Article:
Going for growth

Image thanks to doc reseacrh group

Anyone who thinks you can have infinite growth on a finite planet is either a madman or an economist – David Attenborough.

The problem with using GDP as a measure of the human condition is that it will ultimately fail. The prospect of keeping growth going to satisfy an ever demanding public is nonsensical when the earth’s resources are limited. Arguments that we have managed so far won’t wash. Once the agar jelly in the petri dish is depleted there is no replacement.

Also, GDP does not measure the human condition. A higher GDP does not make for happier people as it only counts monetary transactions rather than the other myriad of things that keep us alive and in comfort. 

There is that old saying that ‘he knows the cost of everything and the value of nothing’ and this rings true for the use of GDP. It is a monetary measure of things that add to society as well as detract from society yet it does not measure any of the unpaid value, including voluntary work and much of the world’s caring duties.

What then is to be done to wean us off our GDP addiction? First of all we need to recognise that continual growth is impossible. Even standing still may not be possible without a radical rethink as we are using up the world’s resources faster than they can be replaced.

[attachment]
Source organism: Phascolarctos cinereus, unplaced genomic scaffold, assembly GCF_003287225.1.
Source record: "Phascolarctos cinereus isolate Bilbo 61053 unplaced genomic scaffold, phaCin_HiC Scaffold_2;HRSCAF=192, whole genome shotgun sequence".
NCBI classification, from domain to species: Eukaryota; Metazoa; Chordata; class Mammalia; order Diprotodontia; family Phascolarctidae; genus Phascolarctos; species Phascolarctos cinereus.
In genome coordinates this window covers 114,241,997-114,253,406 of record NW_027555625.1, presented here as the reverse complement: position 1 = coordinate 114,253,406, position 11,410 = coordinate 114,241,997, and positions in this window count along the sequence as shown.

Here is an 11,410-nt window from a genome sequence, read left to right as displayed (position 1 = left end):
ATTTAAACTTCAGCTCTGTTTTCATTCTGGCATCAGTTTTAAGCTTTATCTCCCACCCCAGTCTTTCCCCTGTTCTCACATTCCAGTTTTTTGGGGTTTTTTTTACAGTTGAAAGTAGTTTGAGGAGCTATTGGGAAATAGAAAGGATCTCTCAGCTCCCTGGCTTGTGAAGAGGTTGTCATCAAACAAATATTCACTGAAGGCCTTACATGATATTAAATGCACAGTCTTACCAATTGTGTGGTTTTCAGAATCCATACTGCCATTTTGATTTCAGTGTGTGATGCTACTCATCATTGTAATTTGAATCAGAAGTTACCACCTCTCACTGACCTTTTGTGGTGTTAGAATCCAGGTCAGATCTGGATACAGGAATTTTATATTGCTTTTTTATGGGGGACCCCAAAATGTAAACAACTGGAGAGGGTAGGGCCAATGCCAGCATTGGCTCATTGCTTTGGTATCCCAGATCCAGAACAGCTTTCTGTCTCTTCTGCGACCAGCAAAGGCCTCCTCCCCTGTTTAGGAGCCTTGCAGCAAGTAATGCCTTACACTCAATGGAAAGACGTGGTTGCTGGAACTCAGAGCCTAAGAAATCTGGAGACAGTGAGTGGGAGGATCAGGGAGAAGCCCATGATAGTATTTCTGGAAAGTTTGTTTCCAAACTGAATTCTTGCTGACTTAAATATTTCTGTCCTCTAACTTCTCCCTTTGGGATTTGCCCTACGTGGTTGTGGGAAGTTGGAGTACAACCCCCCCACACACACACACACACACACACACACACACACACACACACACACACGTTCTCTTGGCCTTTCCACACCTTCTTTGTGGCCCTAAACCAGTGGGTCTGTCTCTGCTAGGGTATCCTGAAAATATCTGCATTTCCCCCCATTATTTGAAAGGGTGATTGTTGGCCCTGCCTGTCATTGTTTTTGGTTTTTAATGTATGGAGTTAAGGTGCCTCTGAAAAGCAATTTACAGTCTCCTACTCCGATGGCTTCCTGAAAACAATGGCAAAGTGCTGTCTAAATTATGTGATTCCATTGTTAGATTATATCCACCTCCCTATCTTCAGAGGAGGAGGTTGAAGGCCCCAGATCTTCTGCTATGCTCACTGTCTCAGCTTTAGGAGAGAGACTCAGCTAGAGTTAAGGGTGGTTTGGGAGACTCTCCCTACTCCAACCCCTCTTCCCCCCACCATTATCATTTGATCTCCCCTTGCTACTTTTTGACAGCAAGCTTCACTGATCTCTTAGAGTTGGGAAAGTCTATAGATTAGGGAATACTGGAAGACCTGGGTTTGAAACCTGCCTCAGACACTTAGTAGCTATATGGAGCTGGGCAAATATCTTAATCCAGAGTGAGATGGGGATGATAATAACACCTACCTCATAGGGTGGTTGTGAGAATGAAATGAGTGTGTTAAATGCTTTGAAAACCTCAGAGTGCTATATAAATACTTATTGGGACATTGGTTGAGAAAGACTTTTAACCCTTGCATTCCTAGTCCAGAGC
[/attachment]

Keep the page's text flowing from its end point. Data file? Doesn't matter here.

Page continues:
Secondly, we need to split GDP into those things that are positive for society and actually add value, such as manufacturing and retailing, and those things that are bad for society or do not add value, such as policing or financial transactions. 

You may wonder why the differential. Surely policing is not bad for society, we can all agree that we need the police to maintain a peaceful and fairer society but it does not add value. At the moment, if crime goes up, the cost of policing adds to GDP. If you need to insure your property more because of a crime wave then GDP goes up. A lawless and warmongering society would increase GDP.

Next, we should measure the ratio between the two GDP figures and set policy to increase the ratio between the positive and the negative – a positive GDP index perhaps. We should then set out to maximise this ratio.

As a country we have a high GDP, the fifth or sixth biggest in the world yet in truth we are a rich country filled with many poor people. Our obsession with GDP does nothing to resolve this problem and it is high time we measured something else.

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